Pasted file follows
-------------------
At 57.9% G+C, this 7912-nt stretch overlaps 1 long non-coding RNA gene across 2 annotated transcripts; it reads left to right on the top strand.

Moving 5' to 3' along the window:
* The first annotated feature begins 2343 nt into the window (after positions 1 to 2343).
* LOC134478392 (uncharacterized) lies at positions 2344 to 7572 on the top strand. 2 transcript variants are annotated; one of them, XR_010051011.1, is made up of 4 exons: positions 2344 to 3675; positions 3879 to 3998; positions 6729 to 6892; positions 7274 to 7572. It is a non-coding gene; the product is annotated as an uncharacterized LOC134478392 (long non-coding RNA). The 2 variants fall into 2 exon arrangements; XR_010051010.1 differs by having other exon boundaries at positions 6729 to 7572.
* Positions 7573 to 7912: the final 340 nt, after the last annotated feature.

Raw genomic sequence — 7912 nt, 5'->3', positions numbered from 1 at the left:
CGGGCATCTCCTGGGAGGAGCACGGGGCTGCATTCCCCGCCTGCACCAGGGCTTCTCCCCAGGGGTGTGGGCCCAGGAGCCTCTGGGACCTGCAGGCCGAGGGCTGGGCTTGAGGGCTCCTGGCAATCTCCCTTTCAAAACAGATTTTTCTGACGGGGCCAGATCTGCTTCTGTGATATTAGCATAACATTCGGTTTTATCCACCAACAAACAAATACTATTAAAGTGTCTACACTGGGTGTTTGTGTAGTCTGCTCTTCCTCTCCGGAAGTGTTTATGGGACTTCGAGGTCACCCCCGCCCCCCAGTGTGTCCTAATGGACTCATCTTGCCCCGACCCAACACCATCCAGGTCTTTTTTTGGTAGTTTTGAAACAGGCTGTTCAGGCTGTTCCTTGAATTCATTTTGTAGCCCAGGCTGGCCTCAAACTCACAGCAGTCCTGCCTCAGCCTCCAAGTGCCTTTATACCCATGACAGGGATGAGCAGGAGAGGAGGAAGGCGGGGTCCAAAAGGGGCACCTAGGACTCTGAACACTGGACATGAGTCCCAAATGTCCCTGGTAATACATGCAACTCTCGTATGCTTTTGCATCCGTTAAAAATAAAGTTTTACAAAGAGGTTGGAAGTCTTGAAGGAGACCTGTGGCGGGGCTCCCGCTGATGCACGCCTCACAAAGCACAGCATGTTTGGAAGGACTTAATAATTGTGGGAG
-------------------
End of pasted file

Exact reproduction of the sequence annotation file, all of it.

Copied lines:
At 57.9% G+C, this 7912-nt stretch overlaps 1 long non-coding RNA gene across 2 annotated transcripts; it reads left to right on the top strand.

Moving 5' to 3' along the window:
* The first annotated feature begins 2343 nt into the window (after positions 1 to 2343).
* LOC134478392 (uncharacterized) lies at positions 2344 to 7572 on the top strand. 2 transcript variants are annotated; one of them, XR_010051011.1, is made up of 4 exons: positions 2344 to 3675; positions 3879 to 3998; positions 6729 to 6892; positions 7274 to 7572. It is a non-coding gene; the product is annotated as an uncharacterized LOC134478392 (long non-coding RNA). The 2 variants fall into 2 exon arrangements; XR_010051010.1 differs by having other exon boundaries at positions 6729 to 7572.
* Positions 7573 to 7912: the final 340 nt, after the last annotated feature.

Raw genomic sequence — 7912 nt, 5'->3', positions numbered from 1 at the left:
CGGGCATCTCCTGGGAGGAGCACGGGGCTGCATTCCCCGCCTGCACCAGGGCTTCTCCCCAGGGGTGTGGGCCCAGGAGCCTCTGGGACCTGCAGGCCGAGGGCTGGGCTTGAGGGCTCCTGGCAATCTCCCTTTCAAAACAGATTTTTCTGACGGGGCCAGATCTGCTTCTGTGATATTAGCATAACATTCGGTTTTATCCACCAACAAACAAATACTATTAAAGTGTCTACACTGGGTGTTTGTGTAGTCTGCTCTTCCTCTCCGGAAGTGTTTATGGGACTTCGAGGTCACCCCCGCCCCCCAGTGTGTCCTAATGGACTCATCTTGCCCCGACCCAACACCATCCAGGTCTTTTTTTGGTAGTTTTGAAACAGGCTGTTCAGGCTGTTCCTTGAATTCATTTTGTAGCCCAGGCTGGCCTCAAACTCACAGCAGTCCTGCCTCAGCCTCCAAGTGCCTTTATACCCATGACAGGGATGAGCAGGAGAGGAGGAAGGCGGGGTCCAAAAGGGGCACCTAGGACTCTGAACACTGGACATGAGTCCCAAATGTCCCTGGTAATACATGCAACTCTCGTATGCTTTTGCATCCGTTAAAAATAAAGTTTTACAAAGAGGTTGGAAGTCTTGAAGGAGACCTGTGGCGGGGCTCCCGCTGATGCACGCCTCACAAAGCACAGCATGTTTGGAAGGACTTAATAATTGTGGGAG